Monday, August 15, 2016

Members Only

Well, I guess I'm just some anti-democratic, Red Tory Blairite bastard, as I applauded last week's decision by the Courts to uphold the restrictions placed by Labour's NEC on who could vote in the forthcoming leadership election.  I don't think it at all unreasonable that anyone who joined the party since January should not be allowed to vote in the election: the odds are that many of these new members joined solely for the purpose of voting for Corbyn, or for anyone who stood against him.  Indeed, one of the new members who brought the original court action to overturn the NEC decision admitted in a TV interview that his only purpose in joining the party was to vote for Corbyn. Which really reinforces the NEC's case.  Surely, nobody should join a political party to pursue a single issue or support a single candidate.  Unless they are some kind of entryist who isn't actually interested in the broader aims and ethos of the party, that is.  Moreover, it wasn't as if these new members weren't given an alternative route to voting privileges: they could have paid their twenty five quid and become a registered supporter.  It's what I've done, (and I freely admit that I'm doing it solely to get the chance vote against Corbyn - I thought I'd use those self-righteous Corbynite bastards' own tactics against them).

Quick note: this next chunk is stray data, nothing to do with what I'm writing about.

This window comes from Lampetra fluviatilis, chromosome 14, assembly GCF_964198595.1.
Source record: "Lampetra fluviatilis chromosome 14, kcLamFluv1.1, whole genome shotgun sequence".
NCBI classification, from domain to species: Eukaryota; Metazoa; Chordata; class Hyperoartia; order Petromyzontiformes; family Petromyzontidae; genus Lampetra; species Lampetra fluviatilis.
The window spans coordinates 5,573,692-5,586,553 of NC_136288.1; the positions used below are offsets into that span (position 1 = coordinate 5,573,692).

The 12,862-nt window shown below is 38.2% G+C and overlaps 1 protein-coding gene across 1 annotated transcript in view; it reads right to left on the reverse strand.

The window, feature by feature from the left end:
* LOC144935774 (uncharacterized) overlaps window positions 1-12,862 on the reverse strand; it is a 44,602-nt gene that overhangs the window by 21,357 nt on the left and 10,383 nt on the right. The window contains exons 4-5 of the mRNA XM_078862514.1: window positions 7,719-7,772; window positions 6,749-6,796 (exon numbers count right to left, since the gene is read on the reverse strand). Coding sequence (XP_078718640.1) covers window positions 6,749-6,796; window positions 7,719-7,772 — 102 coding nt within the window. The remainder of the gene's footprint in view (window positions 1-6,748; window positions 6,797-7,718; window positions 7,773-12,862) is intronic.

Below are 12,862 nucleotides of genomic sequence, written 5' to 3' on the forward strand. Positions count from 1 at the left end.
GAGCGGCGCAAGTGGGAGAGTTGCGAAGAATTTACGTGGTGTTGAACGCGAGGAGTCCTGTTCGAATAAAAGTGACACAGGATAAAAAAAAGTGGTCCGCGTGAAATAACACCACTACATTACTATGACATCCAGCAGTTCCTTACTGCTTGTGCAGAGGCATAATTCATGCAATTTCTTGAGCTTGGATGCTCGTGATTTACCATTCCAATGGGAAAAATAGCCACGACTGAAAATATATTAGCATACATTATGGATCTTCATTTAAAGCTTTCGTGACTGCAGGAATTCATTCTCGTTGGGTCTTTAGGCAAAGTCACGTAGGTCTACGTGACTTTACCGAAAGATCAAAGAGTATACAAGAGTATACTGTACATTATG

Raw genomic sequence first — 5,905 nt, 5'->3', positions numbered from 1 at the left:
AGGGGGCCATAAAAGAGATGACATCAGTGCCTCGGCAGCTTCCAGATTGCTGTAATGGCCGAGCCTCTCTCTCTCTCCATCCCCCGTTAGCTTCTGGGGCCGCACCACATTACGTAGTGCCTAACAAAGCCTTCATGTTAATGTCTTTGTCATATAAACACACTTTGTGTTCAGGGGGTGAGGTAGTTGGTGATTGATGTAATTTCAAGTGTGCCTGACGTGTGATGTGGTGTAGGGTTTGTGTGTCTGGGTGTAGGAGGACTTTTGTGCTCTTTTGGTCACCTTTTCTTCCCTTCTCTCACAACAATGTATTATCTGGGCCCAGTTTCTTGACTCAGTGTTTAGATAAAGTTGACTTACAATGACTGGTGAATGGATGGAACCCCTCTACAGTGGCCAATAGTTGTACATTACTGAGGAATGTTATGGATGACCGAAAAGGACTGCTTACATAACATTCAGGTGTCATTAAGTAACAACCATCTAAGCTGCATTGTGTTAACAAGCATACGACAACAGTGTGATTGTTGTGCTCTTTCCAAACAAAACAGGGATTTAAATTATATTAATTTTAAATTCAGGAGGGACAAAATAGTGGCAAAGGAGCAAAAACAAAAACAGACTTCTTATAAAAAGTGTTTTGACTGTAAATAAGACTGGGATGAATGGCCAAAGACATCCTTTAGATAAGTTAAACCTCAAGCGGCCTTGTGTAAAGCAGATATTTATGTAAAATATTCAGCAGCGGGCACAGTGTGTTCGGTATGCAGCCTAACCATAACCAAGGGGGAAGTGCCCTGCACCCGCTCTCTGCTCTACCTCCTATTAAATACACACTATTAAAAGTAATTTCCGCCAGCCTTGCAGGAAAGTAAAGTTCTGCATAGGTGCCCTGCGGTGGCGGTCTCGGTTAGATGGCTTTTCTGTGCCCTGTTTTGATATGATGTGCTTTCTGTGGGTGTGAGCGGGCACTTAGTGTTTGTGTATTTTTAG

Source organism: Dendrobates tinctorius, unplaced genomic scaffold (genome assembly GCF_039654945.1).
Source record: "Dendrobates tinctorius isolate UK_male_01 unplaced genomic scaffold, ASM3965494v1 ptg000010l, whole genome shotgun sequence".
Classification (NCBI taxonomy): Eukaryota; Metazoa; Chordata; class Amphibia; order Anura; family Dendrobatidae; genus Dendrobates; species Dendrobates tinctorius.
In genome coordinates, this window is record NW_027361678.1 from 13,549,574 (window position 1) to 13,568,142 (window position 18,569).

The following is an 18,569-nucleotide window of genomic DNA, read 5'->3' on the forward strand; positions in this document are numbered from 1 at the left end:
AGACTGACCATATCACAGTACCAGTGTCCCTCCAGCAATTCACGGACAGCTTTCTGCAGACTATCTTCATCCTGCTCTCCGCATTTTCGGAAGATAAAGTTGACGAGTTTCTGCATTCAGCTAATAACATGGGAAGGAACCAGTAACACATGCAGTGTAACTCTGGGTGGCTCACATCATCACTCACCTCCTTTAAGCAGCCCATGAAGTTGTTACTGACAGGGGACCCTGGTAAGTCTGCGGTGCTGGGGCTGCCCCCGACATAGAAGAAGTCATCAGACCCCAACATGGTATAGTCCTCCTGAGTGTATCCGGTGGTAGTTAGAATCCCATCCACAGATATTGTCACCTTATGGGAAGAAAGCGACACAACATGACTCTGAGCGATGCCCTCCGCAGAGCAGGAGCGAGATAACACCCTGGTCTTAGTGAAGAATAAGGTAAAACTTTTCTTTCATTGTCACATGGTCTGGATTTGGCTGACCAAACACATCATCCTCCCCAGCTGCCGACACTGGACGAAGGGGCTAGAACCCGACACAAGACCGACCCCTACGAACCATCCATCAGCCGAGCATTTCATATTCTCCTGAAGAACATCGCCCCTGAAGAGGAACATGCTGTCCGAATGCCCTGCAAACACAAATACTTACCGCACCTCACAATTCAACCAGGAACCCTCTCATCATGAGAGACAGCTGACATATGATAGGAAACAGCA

But apparently twenty five quid is a fortune and only fabulously wealthy people like me can afford to pay that sort of money.  Yet more evidence, apparently of how us so called 'Blairites' (I really wish those Momentum tossers would come up with more original and/or accurate playground insults), hate the idea of democracy within the Labour party.  The problem with such nonsense being that political parties, even those operating in democracies, don't actually have to be democratic in their own structures.  They are also, by their very nature, highly selective about their membership and who they allow to vote in their internal elections.  (Or they should be).  Clearly, they have to try and ensure that any new members are committed to the same principles and ideology as the party, otherwise you'll have hordes of people who don't share those values joining in order to subvert them.  (Which is effectively what has happened).  Political parties aren't mass movements, (as Corbyn and his cronies seem to think they are) - they don't have to attract huge numbers of paid up members, (although all those subscriptions might help with the funding).  After all, their function is to elect representatives to bodies such as local councils, Assemblies and the like, and, most importantly, Parliament, by persuading non-party members to vote for their candidates.  Otherwise they are nothing more than pressure groups.  But unfortunately, the Corbynites just don't seem to grasp this simple concept.  Indeed, they don't even seem to grasp the fundamental fact that we don't actually have direct democracy in the UK - it is a representative democracy.  Mass campaigns, rallys and the like are all very well, but they can't actually directly influence government policy - that can only be achieved through gaining power by electing representatives to parliament.



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